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Household Bills

Lack of shopping around ‘costing Brits billions’

John Fitzsimons
Written By:
John Fitzsimons

Brits risk facing much higher costs for their various household bills due to so few people  shopping around for new deals, a new report from GoCompare has revealed.

Its latest ‘switching report’ found that 43% of consumers in the UK had failed to switch any of the ten most popular financial products last year, which includes the likes of car and home insurance, energy and broadband deals. This compares to 39% from 2019

Some financial products have seen a significant change in the level of shopping around over the last 12 months. For example just 19% of car insurance customers were found to have switched deals in the year to December 2020, down from 28% the year before, while the number of home insurance policyholders who had switched deals plunged from 21% to 14% over the same period.

Not a single product included in the study had seen the number of switchers increase last year.

This apathy towards switching is not a new development either. GoCompare noted that a fifth of those surveyed had never switched any of the common products or services, with bank accounts (38%) the most common product that people hang on to for life. 

However, this attitude comes with a significant financial cost. The best deals and packages are reserved for new customers, with longer-term customers seeing their bills gradually increase over time. As a result failing to shop around and switch every year or two means that you will end up paying more for the same service than if you had taken the time to compare deals.

GoCompare reckons that as a result of failing to shop around, collectively we are paying billions more than we need to on over-priced deals. With energy for example, the price cap ‒ which is being raised in April, and will mean households face paying an extra £96 a year ‒ only applies to the tariffs charged to households who have not switched since their last deal finished. By contrast, a new fixed tariff could save the typical household hundreds of pounds a year.

Interestingly, while Brits are looking to trim their spending this year, household bills still rarely register as a way of doing this. The GoCompare report found that a massive 88% of Brits want to cut back on their outgoings in 2021, the areas earmarked for these savings include things like grocery bills (40%) and takeaways (35%).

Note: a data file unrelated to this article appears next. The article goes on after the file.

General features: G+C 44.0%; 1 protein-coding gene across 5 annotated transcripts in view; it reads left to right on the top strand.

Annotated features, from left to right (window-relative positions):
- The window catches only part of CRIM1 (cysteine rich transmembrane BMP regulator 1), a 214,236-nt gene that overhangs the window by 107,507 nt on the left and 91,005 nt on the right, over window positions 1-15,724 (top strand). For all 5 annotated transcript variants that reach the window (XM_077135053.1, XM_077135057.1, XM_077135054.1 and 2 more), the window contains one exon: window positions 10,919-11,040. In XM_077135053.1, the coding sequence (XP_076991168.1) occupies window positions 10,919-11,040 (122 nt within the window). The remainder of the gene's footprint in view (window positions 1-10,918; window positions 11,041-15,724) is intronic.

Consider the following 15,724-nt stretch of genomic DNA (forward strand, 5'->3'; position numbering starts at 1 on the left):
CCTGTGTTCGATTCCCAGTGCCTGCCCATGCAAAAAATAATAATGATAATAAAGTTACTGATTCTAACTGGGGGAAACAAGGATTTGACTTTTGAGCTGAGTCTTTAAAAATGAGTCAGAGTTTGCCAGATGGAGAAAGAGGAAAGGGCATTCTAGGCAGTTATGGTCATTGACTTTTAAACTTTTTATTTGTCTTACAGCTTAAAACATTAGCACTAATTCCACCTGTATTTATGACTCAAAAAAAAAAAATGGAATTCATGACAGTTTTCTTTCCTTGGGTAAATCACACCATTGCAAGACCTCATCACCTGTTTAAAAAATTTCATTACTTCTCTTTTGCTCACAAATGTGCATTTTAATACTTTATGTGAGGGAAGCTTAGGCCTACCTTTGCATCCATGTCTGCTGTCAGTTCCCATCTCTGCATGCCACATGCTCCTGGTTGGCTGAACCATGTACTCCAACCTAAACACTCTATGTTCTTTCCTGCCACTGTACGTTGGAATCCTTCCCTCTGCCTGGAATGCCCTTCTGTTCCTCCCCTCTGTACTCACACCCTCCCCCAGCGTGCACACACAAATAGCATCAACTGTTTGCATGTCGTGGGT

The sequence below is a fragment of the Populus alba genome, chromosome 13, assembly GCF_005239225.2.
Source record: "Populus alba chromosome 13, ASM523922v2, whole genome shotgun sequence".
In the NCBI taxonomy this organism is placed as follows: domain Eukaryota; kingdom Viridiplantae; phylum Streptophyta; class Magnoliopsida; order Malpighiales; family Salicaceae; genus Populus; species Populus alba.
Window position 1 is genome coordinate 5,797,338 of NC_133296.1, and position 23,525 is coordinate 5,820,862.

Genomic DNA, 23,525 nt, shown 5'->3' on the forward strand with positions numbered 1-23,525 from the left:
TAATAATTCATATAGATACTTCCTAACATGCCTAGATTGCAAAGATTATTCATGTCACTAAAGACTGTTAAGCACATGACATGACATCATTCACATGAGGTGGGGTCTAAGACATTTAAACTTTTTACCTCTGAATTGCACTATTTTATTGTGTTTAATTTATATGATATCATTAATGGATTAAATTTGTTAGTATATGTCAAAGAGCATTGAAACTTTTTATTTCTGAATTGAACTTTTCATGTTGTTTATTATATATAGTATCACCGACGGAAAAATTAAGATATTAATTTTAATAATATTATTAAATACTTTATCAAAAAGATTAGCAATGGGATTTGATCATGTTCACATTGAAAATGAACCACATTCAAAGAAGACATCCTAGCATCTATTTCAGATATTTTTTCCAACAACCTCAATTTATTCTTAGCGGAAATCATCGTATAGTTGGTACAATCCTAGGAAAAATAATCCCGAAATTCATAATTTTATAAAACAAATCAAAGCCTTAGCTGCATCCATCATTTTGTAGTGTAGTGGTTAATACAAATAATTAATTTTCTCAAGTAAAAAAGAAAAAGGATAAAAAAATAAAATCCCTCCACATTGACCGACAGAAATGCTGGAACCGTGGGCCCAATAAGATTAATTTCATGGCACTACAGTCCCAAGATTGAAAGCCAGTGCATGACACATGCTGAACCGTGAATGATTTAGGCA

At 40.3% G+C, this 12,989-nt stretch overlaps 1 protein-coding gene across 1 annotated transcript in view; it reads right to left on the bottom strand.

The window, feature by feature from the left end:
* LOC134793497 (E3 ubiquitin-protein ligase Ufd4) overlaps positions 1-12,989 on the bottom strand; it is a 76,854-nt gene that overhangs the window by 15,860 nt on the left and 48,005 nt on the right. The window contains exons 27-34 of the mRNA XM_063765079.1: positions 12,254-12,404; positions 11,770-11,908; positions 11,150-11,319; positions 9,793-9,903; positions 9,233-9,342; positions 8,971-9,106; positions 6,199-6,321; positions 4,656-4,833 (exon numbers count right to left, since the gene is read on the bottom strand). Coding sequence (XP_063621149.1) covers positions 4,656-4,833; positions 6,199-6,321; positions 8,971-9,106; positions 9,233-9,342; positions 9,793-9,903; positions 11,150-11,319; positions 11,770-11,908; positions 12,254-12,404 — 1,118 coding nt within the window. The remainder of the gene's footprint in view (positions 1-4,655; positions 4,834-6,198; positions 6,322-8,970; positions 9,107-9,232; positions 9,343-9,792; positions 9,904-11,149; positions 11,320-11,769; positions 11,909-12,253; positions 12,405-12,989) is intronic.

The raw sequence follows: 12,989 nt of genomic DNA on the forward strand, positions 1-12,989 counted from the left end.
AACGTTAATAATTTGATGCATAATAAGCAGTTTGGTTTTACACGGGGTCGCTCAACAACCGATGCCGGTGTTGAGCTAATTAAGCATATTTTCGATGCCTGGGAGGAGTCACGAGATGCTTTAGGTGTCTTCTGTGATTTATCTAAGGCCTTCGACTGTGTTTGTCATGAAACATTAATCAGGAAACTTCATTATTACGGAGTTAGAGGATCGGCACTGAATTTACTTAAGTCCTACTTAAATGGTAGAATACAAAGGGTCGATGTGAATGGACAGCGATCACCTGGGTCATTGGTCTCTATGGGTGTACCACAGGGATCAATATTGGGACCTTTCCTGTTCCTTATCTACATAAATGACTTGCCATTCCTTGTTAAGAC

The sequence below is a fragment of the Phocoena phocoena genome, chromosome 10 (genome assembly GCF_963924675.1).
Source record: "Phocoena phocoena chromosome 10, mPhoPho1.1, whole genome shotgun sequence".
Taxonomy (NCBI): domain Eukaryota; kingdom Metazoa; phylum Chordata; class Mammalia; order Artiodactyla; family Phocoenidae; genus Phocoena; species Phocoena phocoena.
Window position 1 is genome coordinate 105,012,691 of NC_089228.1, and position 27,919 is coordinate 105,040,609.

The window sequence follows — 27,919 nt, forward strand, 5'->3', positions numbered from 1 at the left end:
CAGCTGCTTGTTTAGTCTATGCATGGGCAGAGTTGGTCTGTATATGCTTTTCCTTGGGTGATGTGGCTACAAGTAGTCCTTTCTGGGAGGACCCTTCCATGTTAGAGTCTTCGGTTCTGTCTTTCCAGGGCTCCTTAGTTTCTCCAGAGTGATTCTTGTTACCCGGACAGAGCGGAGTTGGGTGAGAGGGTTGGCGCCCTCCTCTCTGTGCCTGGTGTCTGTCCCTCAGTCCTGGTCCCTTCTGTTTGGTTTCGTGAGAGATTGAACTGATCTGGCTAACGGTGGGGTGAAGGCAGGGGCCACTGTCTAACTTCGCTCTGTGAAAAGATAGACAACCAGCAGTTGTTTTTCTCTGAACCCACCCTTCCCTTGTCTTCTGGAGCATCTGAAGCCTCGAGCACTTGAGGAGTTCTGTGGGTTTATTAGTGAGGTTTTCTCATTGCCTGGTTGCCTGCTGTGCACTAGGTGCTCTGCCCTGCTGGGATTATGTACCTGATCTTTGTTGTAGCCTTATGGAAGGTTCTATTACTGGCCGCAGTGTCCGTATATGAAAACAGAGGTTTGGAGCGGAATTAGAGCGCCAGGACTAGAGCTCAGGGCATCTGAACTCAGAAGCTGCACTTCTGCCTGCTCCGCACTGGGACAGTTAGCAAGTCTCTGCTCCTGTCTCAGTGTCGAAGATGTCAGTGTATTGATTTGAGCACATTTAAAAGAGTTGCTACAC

Lee Griffin, founder and CEO of GoCompare, said that millions of people are failing to actively engage with their bills, adding “Providers still tend to price products to attract new customers rather than rewarding loyal ones – who effectively end-up paying a hefty ‘loyalty tax’.  So, particularly if you haven’t reviewed your arrangements for a few years it’s a good time to do so.”

Getting more from your money

GoCompare has highlighted a host of simple steps to get the most out of shopping around for your providers.

The first is to keep a diary of renewal and expiry dates of your various deals. This is important as in some cases your deal expiring will mean you move directly onto a more expensive package, for example with your energy deal or your mortgage. By noting the expiry date you can give yourself time to shop around before facing a bill shock.

You will usually be offered a quote for renewing your deal with your current provider, particularly on an insurance policy. It’s vital that you don’t simply accept it, and shop around to see how it compares. There’s a good chance it will be more expensive than a rival deal.

Of course, the easiest way to shop around is through a price comparison site. There’s no shortage of them either, and they can give you a good idea of precisely what deals are available to you.

Comparing deals is about more than simply looking at the headline price though. You also need to take into account the features of the product ‒ in other words, what are you getting for your money? And are there extra costs with some deals that you need to include in your comparison? Never forget to read that small print. It could save a fortune in the long run.